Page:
“We will be launching our second bespoke range of the Flavour Forecast 2014 in a set of inspiring blends. Last year, Australia was the first country to capture the flavour trends in a blend to bring the Flavour Forecast to life. The unique range of blends represented the pinnacle of flavour innovation and were very well received by the food service industry,” says Holmes.

The 2014 Flavour Forecast focused on five main areas; Chilli Obsession, Modern Masala, Clever Compact Cooking, Mexican World Tour and Charmed by Brazil.

Chilli Obsession

McCormick say that the world at large is craving chili heat and this has extended into employing new and exciting ways to prepare the pepper including grilling, smoking, pickling, fermenting and candying to tease out the flavour. Chillies that McCormick have tipped to take off include Guajillo – a mild Mexican dried chilli, Chilli de Arbol – a bold Mexican chilli, Tien Tsin – a hot Szechuan chilli and Aji Amarillo – a hot Peruvan yellow chilli.

Modern Masala

As a step above basic curries, McCormick says that experimental Indian cuisine will thrive in 2014. From food trucks to fine dining and a greater variety of supermarket products available, the flavour forecast for Indian food is predicted to include experimental wraps, high-end Indian restaurant offerings and convenient Indian at home solutions.  Flavours and dishes to look out for include Kashmiri Masala, West Indian jalfrezis and the dishes including paneer cheese.

Clever Compact Cooking

Clever Compact Cooking takes advantage of big flavours that come from small spaces. McCormick says that these versatile ingredients which include Coriander, Tea and Noodles are essential to kitchens of all sizes – from large scale establishments to independent operations.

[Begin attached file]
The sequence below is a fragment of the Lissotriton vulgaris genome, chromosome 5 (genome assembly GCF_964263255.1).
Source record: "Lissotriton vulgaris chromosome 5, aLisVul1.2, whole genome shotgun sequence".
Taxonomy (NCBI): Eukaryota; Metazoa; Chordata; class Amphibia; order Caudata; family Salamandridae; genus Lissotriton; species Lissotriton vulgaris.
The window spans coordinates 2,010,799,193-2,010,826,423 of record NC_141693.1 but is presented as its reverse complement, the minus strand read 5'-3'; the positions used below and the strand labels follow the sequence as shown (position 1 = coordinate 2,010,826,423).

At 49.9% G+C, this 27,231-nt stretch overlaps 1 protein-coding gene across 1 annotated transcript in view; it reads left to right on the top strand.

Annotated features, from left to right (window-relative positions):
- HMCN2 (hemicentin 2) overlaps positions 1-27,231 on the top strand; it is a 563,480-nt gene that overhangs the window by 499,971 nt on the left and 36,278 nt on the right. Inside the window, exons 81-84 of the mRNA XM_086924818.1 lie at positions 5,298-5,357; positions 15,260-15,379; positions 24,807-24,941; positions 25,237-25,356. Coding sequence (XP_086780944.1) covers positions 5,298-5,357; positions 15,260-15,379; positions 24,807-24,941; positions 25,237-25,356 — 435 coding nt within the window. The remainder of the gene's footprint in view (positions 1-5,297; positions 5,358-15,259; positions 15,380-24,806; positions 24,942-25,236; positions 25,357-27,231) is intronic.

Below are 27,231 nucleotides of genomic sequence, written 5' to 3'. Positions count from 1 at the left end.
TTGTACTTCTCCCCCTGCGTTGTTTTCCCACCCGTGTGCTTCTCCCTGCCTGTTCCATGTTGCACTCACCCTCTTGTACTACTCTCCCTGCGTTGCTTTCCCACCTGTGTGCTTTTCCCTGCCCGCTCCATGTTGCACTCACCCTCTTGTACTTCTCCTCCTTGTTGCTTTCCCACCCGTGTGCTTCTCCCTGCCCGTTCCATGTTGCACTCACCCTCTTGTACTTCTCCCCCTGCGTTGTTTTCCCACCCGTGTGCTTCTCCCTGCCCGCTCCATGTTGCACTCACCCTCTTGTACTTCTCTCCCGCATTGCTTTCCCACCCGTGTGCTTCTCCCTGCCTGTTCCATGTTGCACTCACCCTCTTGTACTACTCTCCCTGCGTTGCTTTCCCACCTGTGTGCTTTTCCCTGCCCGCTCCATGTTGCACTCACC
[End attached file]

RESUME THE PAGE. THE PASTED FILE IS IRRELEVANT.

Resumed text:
Mexican World Tour

Tomatillos, Recados and Chamoy Sauce are at the forefront of McCormick’s Mexican World Tour. McCormick says that the taste for the bright and bold flavours that come from regional Mexican fare is spreading across the globe is a big way.

Charmed by Brazil

Brazilian cuisine, which encompasses a melting pot of European, African, Asian and native Amazonian influences is also poised to emerge as a powerful presence in global cooking.

Flavours and ingredients to look out for according to McCormick include black-eyed peas, Guava – as a nectar, paste or fresh, Cassace Flour – also known as tapioca flour which happens to be gluten free and Tempero Baiano – a Bahian seasoning blend.

 

Mondelez misses the mark in health star rating comparison, Choice

Consumer watchdog Choice has employed the new Health Star Food Rating calculator to compare products from food giant Mondelez against its leading competitors' offerings.

Choice says that products from Mondelez, the parent company behind brands such as Kraft, Cadbury, Oreo and Nabisco scored less than its competitors in three separate product comparisons.

Choice Campaigns manager, Angela Cartwright said that of the three comparisons undertaken, the Health Star Rating ‘shot down the Mondelez product each time’.

Cartwright also emphasised that Mondelez had openly criticised the Health Star System, claiming that it was ‘ill-founded’.

“Choice decided to take a closer look at Mondelez after the company attempted to discredit the Health Star Rating Scheme, claiming the scheme was ‘ill-founded, unscientific and confusing’, when in fact it was considerably informed by market research showing strong support for it," said Cartwright.

“By providing a star rating, the new scheme will give consumers information they can use to make healthier choices at-a-glance. Choice questions whether the real reason Mondelez doesn’t like the system is that it would show consumers that some of their products are less healthy than the alternatives?”